Few stocks have been as red-hot in the past year as gene-editing plays such as Kite Pharmaceuticals (NASDAQ:KITE), a clinical-stage biotech researching immuno-oncology drugs that reengineer a patient's immune system to better battle cancer. Kite's shares have more than doubled since the company IPO'd last fall, but recently, shares have taken a drubbing over concern that its approach may pose a safety risk.

This week, Kite held court with investors to assure them that's not the case, yet despite Kite's hand-holding, investors still hit the sell button. Here's why.

Odds are stacked against it
Imagine being able to provide your immune system GPS coordinates to otherwise-hidden cancer cells so that it can find and destroy them without the use of toxic chemotherapy and you begin to get a gist of just how revolutionary chimeric antigen receptor T-cell, or CAR-T, immunotherapies could be.

The only problem is that -- for now -- the efficacy of CAR-T therapies being developed by the likes of Kite is more promise than proof.

Kite's most advanced CAR-T therapy is KTE-C19 for the treatment of CD19 expressing refractory aggressive non-Hodgkin's lymphoma patients who have failed prior chemotherapy treatments -- a population with a significant unmet need for new treatment options.

However, KTE-C19 is only in phase 1 human studies -- the earliest stage -- and the number of people participating in its trial is measured in the low double digits, which is hardly a large enough patient population to draw any definitive conclusions over KTE-C19's efficacy or safety.

That said, KTE-C19 is undeniably showing promise in those patients. In fact, Kite announced last fall that eight patients with B-cell cancer experienced complete remission and that four others experienced a partial remission. That's a pretty astonishing feat, particularly given how heavily pre-treated these patients were.

Regardless, early-stage findings are far from reliable indicators of whether a drug will succeed in larger, later-stage trials and eventually win over regulators for approval.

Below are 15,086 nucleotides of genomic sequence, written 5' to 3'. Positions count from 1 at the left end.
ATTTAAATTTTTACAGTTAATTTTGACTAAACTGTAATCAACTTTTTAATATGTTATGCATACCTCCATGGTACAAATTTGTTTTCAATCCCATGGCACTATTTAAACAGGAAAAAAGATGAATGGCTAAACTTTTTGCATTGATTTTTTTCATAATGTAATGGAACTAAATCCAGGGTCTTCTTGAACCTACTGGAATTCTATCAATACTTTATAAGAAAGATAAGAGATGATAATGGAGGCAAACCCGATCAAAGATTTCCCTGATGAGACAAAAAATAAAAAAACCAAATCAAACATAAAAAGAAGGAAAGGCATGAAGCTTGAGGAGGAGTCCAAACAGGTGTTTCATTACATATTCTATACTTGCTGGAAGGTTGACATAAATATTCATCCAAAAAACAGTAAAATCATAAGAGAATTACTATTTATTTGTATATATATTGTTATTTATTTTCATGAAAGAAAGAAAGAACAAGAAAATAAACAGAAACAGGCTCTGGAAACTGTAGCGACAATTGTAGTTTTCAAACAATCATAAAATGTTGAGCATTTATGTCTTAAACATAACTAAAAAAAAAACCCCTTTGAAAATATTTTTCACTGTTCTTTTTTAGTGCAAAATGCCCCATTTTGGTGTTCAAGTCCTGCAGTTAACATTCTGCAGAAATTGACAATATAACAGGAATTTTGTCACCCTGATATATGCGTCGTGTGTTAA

Historically, 93% of cancer drugs entering phase 1 trials end up in lab waste baskets instead of on the market, including as many as 40% of those that fail in phase 3 trials, typically the final stage of evaluation prior to submitting an application for approval.

A lofty valuation and a long road ahead
Although Kite has reassured investors that phase 1 enrollment is on track and that a death occurring early on in the trial wasn't related to KTE-19, the need for such reassurances serves as an important reminder to investors of just how risky it is to invest in emerging biotech.

Prior to concerns percolating surrounding KTE-C19's safety, investors were awarding Kite a valuation north of $3.5 billion and even now after Kite's fallen from a peak above $80 earlier this year, its market cap still stands at $2.4 billion -- an arguably heady valuation for a company with a clinical pipeline as immature as Kite's. 

Of course, that valuation could be incredibly reasonable in retrospect if KTE-C19 ends up delivering the goods in trials, but there's still a lot of work to be done, including phase 2 trials, which are set to kick off this year and from which data should be available in 2017.

If that mid-stage data is good, then Kite could conceivably be able to file for conditional approval before conducting phase 3 studies. However, if there are any hints that KTE-C19 isn't safe, then the FDA may be reluctant to approve KTE-C19 early and for that reason, investors could be reining in optimism in case their accelerated timeline thesis fails to pan out.

Overall, CAR-T therapies like Kite's could be game-changing, but it's far too early to declare victory and because of that, Kite remains a biotech stock that is best suited for only the most risk tolerant of investors.